A tightly contested conference finals game, one in which the final result is in doubt right up until the final seconds, should, by definition, be an exciting thing to watch. Seeing the best teams and best players give each other the business for 48 minutes is what the damn playoffs are all about, and close, nerve-wracking games are what we tune in to see. Or at least I thought that was all true until I watched the Suns and Clippers play in Game 4 of the Western Conference Finals, a game during which they proved beyond doubt that a close playoff game can also be the worst game you’ve ever seen.
The Suns claimed victory, 84-80, and with it a 3-1 series lead. That putrid final score, which was somehow achieved without either team (as far as we know) suffering from mass vertigo, doesn’t even accurately convey the ugliness of this game. Yes, there were a ton of missed shots—the teams shot a combined 34 precent from the field and 17 percent from three—turnovers, and fouls. But there were also mystifying strategic and individual decisions, agonizing reviews of bungled yet meaningful plays, and the overriding sense that whichever team managed to avoid chewing their own hands off would win the game.
The nice thing about a basketball game is that no matter how poorly played and bad to watch it has been, there is nothing stopping it from ceasing to be a Bad Game and, all at once, becoming a Good Game. All it takes is for a few players who were missing shots or not defending or making dumb mistakes to stop doing those things in the fourth quarter—even just the last half of the fourth quarter!—to turn what was once a slog into an exciting contest. So long as the score is close, there is always a chance for even the worst, least entertaining game to be rescued at the end.
Such a rescue was all anyone could hope for when the fourth quarter of last night’s game began. By the time the third quarter had ended the Clippers had nearly completed their comeback from a 14-point halftime deficit, and everything was set up nicely for both teams to finally get their shit together and give us a good finish. But then things just got worse! The teams combined to make just seven field goals in the quarter, and the basketball was so bad that not even the closeness of the score could have made anyone watching wish for anything other than for the whole thing to just be over as soon as possible. The Suns “won” the quarter, 15-14, and the score stayed locked at 71-70 from the 10:07 mark all the way to the 6:23 mark. The Clippers had 12 possessions in the quarter during which they could have tied the game or taken the lead, and they went 0-12.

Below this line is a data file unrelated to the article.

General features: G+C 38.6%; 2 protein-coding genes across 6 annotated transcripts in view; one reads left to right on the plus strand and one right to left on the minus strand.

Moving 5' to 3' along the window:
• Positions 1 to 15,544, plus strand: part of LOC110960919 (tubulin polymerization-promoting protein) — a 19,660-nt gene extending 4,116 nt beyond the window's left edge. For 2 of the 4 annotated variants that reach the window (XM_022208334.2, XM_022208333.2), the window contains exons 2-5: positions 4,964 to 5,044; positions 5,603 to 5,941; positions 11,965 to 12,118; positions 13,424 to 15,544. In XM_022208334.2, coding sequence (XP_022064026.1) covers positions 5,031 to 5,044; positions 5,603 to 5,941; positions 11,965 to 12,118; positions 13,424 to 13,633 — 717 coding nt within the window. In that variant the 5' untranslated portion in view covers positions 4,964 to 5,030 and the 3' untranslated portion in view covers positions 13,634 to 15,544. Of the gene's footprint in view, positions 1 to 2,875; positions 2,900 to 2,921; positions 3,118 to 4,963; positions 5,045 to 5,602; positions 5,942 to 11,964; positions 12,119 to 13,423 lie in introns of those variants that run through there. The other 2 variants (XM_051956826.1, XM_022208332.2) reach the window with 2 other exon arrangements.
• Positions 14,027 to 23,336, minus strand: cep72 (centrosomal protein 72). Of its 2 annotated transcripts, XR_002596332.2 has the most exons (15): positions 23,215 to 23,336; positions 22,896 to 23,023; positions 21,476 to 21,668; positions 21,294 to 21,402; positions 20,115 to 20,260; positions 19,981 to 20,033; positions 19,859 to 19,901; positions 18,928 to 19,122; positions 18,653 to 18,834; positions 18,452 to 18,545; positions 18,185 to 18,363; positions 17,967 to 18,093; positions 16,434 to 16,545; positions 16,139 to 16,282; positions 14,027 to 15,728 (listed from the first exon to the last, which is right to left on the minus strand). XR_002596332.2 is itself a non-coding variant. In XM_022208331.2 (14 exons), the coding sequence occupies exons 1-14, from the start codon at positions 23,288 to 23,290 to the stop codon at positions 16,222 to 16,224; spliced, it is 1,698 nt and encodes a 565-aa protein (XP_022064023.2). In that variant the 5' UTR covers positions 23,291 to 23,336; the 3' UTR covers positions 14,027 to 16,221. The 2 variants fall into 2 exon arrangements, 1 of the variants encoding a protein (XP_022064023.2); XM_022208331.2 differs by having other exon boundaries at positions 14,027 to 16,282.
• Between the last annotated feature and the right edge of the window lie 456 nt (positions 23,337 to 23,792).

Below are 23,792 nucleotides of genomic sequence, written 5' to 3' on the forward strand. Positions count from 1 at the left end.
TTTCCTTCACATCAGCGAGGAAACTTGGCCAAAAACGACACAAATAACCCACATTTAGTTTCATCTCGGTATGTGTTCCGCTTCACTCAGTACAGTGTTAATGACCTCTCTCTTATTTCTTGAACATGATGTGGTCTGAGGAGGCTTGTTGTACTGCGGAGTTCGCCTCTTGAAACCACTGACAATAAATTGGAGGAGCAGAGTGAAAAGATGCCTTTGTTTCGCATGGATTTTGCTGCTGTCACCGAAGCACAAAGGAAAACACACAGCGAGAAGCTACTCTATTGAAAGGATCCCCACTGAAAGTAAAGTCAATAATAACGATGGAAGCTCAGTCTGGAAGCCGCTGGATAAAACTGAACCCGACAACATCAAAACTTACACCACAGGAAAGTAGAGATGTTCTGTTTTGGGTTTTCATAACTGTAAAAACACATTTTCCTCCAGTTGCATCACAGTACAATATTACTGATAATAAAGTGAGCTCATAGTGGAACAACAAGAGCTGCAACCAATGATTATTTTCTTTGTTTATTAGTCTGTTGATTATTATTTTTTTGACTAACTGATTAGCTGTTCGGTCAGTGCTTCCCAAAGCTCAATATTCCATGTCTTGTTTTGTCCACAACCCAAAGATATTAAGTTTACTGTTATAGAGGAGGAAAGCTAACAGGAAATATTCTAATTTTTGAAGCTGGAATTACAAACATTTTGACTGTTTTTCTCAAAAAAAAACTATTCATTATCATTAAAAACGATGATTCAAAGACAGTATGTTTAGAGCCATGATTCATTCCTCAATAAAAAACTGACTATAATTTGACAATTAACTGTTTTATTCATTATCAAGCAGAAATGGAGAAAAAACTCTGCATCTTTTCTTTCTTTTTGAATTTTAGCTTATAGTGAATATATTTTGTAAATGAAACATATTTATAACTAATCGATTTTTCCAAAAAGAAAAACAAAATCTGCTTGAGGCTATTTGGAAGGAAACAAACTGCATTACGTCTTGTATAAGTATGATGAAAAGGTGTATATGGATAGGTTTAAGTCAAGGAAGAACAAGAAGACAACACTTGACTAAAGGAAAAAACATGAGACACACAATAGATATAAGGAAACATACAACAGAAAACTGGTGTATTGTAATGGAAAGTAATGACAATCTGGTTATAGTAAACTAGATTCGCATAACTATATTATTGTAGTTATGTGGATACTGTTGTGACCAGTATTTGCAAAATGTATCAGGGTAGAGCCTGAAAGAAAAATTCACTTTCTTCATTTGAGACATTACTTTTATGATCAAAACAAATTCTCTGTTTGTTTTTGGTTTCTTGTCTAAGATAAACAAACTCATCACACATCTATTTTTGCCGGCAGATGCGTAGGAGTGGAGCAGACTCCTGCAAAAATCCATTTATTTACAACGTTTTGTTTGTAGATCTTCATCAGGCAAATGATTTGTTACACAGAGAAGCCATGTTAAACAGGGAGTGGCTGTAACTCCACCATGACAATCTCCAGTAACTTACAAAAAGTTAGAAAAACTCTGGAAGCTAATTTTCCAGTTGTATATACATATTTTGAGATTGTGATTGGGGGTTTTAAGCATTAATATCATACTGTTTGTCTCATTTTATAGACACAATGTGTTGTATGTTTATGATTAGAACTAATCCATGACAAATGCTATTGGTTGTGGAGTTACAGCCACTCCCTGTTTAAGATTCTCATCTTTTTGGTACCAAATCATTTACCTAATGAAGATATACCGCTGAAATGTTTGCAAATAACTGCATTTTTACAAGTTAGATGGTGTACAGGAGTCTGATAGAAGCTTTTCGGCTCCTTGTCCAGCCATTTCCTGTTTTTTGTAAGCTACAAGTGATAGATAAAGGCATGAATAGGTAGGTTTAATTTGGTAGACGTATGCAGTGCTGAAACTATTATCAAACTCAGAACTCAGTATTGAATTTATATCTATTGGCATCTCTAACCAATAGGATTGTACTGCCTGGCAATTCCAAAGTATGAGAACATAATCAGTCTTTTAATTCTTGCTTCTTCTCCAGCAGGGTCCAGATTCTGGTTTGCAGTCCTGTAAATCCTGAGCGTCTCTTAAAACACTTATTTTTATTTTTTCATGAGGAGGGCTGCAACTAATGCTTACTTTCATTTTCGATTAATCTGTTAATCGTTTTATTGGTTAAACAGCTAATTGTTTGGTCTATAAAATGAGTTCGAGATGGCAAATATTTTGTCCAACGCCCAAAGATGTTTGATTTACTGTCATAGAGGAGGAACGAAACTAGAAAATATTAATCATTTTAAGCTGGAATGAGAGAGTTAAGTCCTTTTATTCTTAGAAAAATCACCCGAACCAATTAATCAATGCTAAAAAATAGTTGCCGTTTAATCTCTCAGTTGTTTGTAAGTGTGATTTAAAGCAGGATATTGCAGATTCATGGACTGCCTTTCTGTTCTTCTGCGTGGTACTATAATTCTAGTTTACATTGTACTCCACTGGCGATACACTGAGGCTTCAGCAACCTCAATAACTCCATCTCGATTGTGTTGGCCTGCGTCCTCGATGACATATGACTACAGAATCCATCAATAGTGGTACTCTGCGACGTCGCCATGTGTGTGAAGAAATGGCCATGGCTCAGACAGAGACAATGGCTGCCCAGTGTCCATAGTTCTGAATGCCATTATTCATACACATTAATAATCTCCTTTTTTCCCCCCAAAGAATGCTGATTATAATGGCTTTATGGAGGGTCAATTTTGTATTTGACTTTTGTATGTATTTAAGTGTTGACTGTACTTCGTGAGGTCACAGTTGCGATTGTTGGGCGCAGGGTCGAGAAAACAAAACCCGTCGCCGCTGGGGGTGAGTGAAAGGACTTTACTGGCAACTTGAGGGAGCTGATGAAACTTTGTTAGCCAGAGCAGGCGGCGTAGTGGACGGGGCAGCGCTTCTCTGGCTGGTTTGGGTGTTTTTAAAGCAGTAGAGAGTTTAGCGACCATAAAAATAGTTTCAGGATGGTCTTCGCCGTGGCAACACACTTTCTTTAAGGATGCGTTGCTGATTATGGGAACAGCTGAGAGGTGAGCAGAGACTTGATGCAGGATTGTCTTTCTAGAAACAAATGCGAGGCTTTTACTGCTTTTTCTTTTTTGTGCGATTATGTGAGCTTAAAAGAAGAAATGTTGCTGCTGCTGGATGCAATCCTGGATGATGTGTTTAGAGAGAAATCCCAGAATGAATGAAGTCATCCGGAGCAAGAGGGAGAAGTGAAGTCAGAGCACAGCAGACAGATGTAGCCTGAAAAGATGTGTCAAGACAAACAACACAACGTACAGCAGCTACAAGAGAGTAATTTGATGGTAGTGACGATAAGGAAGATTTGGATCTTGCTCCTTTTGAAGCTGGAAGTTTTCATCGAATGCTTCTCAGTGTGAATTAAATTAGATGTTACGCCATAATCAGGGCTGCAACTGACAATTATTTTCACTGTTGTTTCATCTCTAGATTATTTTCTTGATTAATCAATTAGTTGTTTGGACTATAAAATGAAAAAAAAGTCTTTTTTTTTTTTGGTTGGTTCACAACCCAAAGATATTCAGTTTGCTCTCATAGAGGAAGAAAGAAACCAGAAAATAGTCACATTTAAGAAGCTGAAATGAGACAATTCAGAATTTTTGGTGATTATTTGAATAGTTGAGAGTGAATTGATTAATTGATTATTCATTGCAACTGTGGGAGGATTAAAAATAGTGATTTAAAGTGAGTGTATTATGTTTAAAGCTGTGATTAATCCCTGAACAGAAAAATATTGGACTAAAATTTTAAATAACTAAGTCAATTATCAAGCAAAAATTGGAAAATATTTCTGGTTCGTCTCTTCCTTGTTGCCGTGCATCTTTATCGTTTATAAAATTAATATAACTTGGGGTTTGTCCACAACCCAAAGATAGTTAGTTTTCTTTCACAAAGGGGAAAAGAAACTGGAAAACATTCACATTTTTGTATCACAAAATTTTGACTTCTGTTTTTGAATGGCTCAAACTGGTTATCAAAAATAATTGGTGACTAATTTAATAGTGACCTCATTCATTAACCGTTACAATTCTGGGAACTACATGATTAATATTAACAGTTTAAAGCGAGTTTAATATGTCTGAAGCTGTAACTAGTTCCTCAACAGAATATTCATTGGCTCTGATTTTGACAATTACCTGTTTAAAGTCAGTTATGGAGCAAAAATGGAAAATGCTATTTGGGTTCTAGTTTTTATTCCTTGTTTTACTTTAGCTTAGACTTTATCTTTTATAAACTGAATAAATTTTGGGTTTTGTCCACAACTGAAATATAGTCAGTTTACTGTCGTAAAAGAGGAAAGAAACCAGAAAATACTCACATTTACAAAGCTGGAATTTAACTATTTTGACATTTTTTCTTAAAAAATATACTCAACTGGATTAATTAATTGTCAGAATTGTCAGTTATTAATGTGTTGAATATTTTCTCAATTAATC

Who can we blame for all of this? Chris Paul, whose whole reputation is built on his ability to control and orchestrate the game as he sees fit, shot 1-of-7 from the field in the fourth quarter despite repeatedly getting to his favorite spots on the floor. Paul George and Reggie Jackson, trying to hack together some sort of 1-2 scoring punch on the fly in Kawhi Leonard’s absence, took 12 combined shots in the final frame and put the ball in the bucket just twice. And we must reserve some extra ire for the officiating crew and Suns head coach Monty Williams. The former helped extend the godawful proceedings by stopping the game to review several foul calls, and the latter did the same by instructing his team to intentionally foul the Clippers while up by three points down the stretch. At least Williams’s shenanigans gave us the closest thing to a highlight that this game had to offer, that being DeMarcus Cousins rocketing the ball off the backboard while trying to miss a free throw on purpose and getting called for a violation:
The truth is that a game like this doesn’t happen without everyone involved doing their part to cover it in crud. And so perhaps there is nothing to do but salute the players, officials, and coaches who all worked in perfect harmony to author 48 minutes of truly bad basketball. Any one of them could have broken ranks at any time and undermined the effort, but they all held firm in their quest to turn a conference finals game into the worst game of the season. You gotta hand it to them.